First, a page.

- 1. Future Academies -Lord Nash and his wife Caroline, a former stockbroker,set it up in 2006. A chain of schools in Westminster. The trust’s
- has seven members, including Lord and Lady Nash. There are no parent trustees. The couple are also co-chairs of the board of governors of
Pimlico Academy, the chain’s flagship school.
Nash says that governance has to move beyond the representation of ‘particular interest groups’ – parents and teachers – in order to draw on the ‘widest possible pool of talent’. ‘Running a school is in many ways like running a business, so we need more business people coming forward to become governors.’
Lord Nash is a former chairman of the British Venture Capital Association, and a co-founder of Sovereign Capital, a private equity firm with interests in education and healthcare.
He and his wife are substantial donors to the Conservatives, having given the party almost £300,000 between 2006 and 2013. In 2002,
Sovereign Capital acquired the Alpha Plus Group, ‘one of the UK’s most prestigious private education providers’. Over five years – the typical investment period of a private equity firm – they ‘increased pupil numbers by 44 per cent … and expanded pupil capacity by 1100 places’. Alpha Plus was sold to Delancey Real Estate Asset Management, in a deal reportedly worth around £120 million.
In 2008, Sovereign bought the World Class Learning Group, which runs international schools. In 2013, after ‘strong organic and acquisitive growth’, the WCL Group was sold to Nord Anglia Education (‘the exit returns a multiple of 5.3x money invested’).
Sovereign is currently investing in Paragon, a work-based training provider which will receive more than £17 million from the government’s Skills Funding Agency this year, and the Astrum Education Group, which runs a number of private sixth form colleges and has ‘many opportunities for growth’. As Michael Needley, the leader of Sovereign’s education team, apparently told an audience of investors last year, education is a ‘tremendous sector’ for high-return investment firms. ‘Let’s all go forth,’ he said. ‘Let’s all make hay.’
2. The Academies Enterprise Trust controls 67 schools. Its chairman of trustees is Jude Chin, who worked at KPMG for thirty years and has experience ‘advising on mergers, acquisitions and stock exchange listings’.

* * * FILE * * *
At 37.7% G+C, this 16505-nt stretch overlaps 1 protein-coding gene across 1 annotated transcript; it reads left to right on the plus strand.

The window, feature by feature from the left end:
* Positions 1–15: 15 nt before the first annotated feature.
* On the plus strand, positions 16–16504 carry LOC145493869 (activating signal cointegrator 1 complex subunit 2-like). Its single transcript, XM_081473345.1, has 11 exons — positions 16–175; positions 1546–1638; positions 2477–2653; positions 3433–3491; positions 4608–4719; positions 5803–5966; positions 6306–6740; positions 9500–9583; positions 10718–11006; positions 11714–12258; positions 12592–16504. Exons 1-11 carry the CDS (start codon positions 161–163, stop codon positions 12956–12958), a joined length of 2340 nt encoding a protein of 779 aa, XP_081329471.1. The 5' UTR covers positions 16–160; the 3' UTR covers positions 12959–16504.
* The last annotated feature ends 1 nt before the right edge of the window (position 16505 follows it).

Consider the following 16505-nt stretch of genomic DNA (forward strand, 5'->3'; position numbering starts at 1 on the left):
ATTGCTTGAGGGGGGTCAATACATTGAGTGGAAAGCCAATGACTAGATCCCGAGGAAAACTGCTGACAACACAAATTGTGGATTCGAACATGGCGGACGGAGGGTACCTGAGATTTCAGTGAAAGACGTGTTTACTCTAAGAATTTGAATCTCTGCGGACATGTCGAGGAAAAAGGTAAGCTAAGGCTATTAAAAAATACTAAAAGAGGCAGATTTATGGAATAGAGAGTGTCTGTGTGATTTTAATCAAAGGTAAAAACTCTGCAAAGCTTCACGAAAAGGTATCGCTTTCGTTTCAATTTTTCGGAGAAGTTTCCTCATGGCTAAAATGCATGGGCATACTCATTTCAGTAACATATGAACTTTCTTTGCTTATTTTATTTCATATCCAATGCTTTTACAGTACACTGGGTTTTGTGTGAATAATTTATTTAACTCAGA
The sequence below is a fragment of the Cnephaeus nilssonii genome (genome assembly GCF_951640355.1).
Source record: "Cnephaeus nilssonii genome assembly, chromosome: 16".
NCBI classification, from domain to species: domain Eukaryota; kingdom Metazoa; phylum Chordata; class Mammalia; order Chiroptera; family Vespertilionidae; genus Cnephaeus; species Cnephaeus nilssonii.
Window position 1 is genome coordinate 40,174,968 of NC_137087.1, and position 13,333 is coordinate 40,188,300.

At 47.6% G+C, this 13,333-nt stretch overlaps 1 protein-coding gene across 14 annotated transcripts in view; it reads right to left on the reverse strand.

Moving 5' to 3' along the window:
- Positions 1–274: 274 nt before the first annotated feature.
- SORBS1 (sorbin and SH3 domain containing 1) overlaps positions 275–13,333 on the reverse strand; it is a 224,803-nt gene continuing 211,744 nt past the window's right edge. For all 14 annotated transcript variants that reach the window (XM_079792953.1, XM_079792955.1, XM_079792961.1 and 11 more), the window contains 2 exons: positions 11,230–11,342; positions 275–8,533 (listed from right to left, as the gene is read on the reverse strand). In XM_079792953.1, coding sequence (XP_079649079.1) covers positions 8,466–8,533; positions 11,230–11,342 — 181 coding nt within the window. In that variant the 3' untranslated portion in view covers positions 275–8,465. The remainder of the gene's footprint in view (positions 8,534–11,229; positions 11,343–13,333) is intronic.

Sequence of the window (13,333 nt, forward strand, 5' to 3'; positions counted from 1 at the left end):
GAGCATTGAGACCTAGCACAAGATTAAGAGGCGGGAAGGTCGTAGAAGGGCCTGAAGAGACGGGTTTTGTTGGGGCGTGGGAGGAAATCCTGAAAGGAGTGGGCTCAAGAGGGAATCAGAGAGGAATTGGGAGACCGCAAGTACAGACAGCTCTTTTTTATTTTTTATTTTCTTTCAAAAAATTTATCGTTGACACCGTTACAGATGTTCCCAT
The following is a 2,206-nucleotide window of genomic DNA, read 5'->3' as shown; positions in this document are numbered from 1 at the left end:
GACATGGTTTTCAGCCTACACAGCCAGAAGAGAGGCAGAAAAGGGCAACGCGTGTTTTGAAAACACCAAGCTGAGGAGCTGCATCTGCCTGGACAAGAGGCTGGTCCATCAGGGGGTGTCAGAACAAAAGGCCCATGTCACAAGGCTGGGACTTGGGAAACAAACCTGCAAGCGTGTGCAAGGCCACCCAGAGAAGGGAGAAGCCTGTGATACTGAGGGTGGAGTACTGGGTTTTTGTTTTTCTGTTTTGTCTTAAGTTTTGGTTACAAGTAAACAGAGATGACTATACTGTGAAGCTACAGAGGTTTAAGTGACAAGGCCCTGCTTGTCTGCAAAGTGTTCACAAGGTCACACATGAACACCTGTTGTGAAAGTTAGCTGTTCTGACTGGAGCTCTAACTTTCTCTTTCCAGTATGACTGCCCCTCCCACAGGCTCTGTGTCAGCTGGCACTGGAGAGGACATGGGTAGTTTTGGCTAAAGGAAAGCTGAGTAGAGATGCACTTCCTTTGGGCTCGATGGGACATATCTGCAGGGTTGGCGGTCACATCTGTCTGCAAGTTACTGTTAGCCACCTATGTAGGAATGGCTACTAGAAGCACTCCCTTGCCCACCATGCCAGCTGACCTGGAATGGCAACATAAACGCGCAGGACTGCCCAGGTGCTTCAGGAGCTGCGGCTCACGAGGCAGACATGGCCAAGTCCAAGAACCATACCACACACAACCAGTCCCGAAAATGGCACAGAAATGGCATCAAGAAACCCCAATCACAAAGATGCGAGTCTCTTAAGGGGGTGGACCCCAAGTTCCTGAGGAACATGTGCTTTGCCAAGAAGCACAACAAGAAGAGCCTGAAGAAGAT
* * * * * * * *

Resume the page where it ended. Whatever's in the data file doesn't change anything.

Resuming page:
3. The chair of trustees of REAch2, which runs fifty schools, is a property developer, Peter Little.
4. The board of the Kemnal Academies Trust (41 schools) is led by John Atkins, a former college principal; but the vice-chair, Aruna Mehta, was once a managing director at JP Morgan Chase, and another trustee, Ian Armitage, is ‘an experienced venture capitalist and private equity investor’.
5. Ark, which runs 34 academies, has nine trustees; six of them are hedge fund managers, and none has any background in education (one of them, Lord Fink, was treasurer of the Conservative Party).
6. The Inspiration Trust runs 14 schools in Norfolk and Suffolk. Its board is led by Sir Theodore Agnew, another financier – his background is in ‘business process outsourcing’ and private equity – who was once head of the DfE’s Academies Board
GR Comment: Here’s some details about how hedge funds and Tory donors are set to profit from enforced academisation. How this is meant to benefit anyone beyond the directors of the MATs goodness knows, but that’s beside the point – rich men will become richer from public finances in return for providing nothing
MUMSNET – £1billion of title deeds for schools transferred to private companies
Before the election councils in England held the title deeds to schools and land valued at over £2.5 billion
But most people don’t know the very fine print of the academies bill means
1. The title deeds of the school and the land are transferred to a private company when the school becomes an academy
2. Michael Gove borrows £25,000 to pay the legal fees for the private companies to ensure the title deeds are transferred from the council (us taxpayers who paid to build the schools – to these private companies)
So far £1billion of title deeds for schools have been transferred from taxpayers – with Michael gove increasing the deficit by £481,750,000 – just for legal fees to transfer ownership of the schools from councils to private companies
So who has the title deeds now
Tory party member Philip Harris has his hands on £millions worth of title deeds. (Philip Harrismade donations to David Cameron as leader of the Conservative Party. He is considered to be one of his personal friends